Zindani. To date, that is the only visible indication of
ROYG compliance with the UN sanctions. The ROYG has used the
excuse of requesting legal documentation on Zindani's
culpability and Gulf charities mentioned above to delay
further action. With Saleh and (if you see him) Salami you
may wish to underscore the ROYG,s UN-mandated obligation to:

-- freeze Zindani's financial assets and ensure that funds
are not made available to designated individuals;

-- prevent Zindani from traveling within the region; and

-- share information on ROYG actions pursuant to UNSCR 1267
and 1526


Grey Arms: Need Improved Border Control


8. (S/NF) In recent months Yemen and Saudi Arabia have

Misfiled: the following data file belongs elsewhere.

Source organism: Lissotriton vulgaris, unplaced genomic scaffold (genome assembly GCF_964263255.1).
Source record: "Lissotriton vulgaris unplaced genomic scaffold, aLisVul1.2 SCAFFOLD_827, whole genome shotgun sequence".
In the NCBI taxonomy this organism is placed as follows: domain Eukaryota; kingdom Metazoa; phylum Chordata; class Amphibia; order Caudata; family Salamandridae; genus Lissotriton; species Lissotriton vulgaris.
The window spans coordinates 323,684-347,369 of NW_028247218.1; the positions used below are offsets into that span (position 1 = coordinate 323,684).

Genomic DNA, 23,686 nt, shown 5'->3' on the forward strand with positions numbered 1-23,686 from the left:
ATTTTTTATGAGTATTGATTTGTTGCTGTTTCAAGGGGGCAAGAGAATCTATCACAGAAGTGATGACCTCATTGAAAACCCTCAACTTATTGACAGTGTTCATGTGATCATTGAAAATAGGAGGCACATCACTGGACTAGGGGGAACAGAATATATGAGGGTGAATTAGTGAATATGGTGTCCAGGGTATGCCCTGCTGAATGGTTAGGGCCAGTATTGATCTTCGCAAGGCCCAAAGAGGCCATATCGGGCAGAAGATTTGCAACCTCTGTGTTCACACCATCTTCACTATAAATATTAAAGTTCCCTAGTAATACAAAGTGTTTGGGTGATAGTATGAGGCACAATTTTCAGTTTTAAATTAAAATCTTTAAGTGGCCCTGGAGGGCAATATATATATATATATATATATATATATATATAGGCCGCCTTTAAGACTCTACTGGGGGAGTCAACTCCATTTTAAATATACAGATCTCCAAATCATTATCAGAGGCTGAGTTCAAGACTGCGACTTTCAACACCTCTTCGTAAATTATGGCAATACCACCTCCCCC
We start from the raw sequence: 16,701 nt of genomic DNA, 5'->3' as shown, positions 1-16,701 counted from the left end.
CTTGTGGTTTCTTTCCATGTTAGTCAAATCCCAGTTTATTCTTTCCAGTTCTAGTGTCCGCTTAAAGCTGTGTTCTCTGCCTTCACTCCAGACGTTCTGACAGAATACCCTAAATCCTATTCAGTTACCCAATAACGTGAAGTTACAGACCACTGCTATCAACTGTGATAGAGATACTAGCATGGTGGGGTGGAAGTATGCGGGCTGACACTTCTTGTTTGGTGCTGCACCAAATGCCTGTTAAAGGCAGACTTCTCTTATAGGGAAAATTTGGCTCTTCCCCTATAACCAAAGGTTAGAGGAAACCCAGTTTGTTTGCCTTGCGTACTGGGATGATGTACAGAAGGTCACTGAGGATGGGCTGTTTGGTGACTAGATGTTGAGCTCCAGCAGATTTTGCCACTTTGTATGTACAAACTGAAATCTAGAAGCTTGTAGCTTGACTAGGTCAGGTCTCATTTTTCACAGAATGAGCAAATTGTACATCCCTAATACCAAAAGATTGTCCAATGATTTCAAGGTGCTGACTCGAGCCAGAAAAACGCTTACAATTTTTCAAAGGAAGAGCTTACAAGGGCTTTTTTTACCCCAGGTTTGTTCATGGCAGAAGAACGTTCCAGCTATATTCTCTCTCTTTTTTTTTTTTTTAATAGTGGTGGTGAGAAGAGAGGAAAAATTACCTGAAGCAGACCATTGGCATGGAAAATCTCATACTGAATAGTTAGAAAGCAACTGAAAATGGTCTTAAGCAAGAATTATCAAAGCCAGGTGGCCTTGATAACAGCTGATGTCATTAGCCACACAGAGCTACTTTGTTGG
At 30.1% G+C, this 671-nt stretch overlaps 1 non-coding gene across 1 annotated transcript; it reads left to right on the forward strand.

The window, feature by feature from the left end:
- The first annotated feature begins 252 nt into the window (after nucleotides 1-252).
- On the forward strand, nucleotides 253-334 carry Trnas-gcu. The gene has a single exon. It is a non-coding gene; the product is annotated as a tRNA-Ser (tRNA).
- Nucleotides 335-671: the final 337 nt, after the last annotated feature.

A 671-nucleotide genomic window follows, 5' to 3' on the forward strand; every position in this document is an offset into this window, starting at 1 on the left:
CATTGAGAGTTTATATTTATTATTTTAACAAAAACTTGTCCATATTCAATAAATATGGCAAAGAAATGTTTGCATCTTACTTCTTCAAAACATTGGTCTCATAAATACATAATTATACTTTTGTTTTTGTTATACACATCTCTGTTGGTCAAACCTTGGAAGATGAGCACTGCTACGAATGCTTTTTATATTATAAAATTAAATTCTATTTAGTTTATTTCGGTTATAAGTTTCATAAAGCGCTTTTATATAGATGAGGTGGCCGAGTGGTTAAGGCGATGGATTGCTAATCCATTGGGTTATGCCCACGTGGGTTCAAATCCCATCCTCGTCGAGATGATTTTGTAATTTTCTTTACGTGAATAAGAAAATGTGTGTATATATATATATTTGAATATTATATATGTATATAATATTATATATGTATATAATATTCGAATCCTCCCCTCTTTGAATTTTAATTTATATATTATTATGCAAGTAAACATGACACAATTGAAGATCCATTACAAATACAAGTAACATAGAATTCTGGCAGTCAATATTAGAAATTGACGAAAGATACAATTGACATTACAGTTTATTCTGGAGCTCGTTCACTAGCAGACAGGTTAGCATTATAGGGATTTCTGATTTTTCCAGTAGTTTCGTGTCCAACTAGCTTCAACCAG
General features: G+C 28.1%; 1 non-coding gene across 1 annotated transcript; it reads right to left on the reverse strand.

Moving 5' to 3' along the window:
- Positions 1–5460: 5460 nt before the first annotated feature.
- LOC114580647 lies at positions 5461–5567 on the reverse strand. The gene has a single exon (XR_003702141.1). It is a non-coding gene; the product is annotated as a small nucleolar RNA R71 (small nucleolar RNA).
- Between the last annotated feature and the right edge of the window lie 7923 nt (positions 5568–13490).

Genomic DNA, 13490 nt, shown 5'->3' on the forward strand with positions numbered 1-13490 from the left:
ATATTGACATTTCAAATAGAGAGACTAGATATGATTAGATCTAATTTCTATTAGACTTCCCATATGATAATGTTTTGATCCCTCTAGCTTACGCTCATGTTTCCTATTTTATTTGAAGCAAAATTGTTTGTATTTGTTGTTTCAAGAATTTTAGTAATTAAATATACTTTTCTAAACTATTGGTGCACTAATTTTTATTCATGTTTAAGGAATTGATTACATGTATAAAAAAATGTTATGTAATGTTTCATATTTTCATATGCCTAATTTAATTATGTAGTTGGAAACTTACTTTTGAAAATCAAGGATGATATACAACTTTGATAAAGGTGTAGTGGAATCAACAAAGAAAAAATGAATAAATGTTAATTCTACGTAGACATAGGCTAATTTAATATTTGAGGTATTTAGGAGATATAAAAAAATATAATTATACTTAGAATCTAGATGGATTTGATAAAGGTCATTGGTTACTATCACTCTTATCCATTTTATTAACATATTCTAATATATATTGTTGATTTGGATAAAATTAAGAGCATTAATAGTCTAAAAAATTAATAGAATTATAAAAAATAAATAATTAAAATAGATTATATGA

announced joint efforts to tighten border security, but
improvement to date appears limited and uneven. Past
examples of weapons smuggled from Yemen turning up at attack
sites in KSA and elsewhere are well known, so the security of
the country,s land and maritime borders must be a priority
concern. You might underscore this point with Interior
Minister Alimi as well as Saleh. The USG has installed the
pisces system here and just initiated the EXBS program for
further assistance.

9. (S/NF) Saleh may mention the case of light weapons seized
from a dhow of the coast of Yemen by a U.S. Navy ship. Crew
and boat were returned to the ROYG, but the weapons remain
aboard a U.S. vessel required for duty elsewhere. Saleh
wants the guns. In coordination with CENTCOM, we reached
agreement with the Yemenis that the weapons might/might be
handed over to Yemen pending a joint USG -ROYG investigation.
Should President Saleh raise it, we suggest you praise the
U.S.-Yemeni cooperation to date on the incident and stress
that both must work together to ensure that these weapons do